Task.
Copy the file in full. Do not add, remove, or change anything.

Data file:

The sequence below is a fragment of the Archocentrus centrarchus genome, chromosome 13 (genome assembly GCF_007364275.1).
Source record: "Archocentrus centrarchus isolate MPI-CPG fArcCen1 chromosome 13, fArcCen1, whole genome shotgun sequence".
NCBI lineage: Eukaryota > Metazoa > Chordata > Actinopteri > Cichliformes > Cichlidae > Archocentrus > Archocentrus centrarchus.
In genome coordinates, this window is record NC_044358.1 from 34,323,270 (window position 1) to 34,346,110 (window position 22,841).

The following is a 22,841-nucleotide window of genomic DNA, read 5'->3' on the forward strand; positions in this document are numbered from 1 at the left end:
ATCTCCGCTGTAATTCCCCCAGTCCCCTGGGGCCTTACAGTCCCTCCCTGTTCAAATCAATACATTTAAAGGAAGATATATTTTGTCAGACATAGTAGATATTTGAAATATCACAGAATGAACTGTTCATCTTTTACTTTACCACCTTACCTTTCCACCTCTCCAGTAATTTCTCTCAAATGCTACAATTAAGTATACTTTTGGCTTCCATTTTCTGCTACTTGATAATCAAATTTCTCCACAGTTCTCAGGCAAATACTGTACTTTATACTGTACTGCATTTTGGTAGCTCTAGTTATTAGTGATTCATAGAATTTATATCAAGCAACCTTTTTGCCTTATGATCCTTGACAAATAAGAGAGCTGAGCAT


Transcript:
The sequence below is a fragment of the Archocentrus centrarchus genome, chromosome 13 (genome assembly GCF_007364275.1).
Source record: "Archocentrus centrarchus isolate MPI-CPG fArcCen1 chromosome 13, fArcCen1, whole genome shotgun sequence".
NCBI lineage: Eukaryota > Metazoa > Chordata > Actinopteri > Cichliformes > Cichlidae > Archocentrus > Archocentrus centrarchus.
In genome coordinates, this window is record NC_044358.1 from 34,323,270 (window position 1) to 34,346,110 (window position 22,841).

The following is a 22,841-nucleotide window of genomic DNA, read 5'->3' on the forward strand; positions in this document are numbered from 1 at the left end:
ATCTCCGCTGTAATTCCCCCAGTCCCCTGGGGCCTTACAGTCCCTCCCTGTTCAAATCAATACATTTAAAGGAAGATATATTTTGTCAGACATAGTAGATATTTGAAATATCACAGAATGAACTGTTCATCTTTTACTTTACCACCTTACCTTTCCACCTCTCCAGTAATTTCTCTCAAATGCTACAATTAAGTATACTTTTGGCTTCCATTTTCTGCTACTTGATAATCAAATTTCTCCACAGTTCTCAGGCAAATACTGTACTTTATACTGTACTGCATTTTGGTAGCTCTAGTTATTAGTGATTCATAGAATTTATATCAAGCAACCTTTTTGCCTTATGATCCTTGACAAATAAGAGAGCTGAGCAT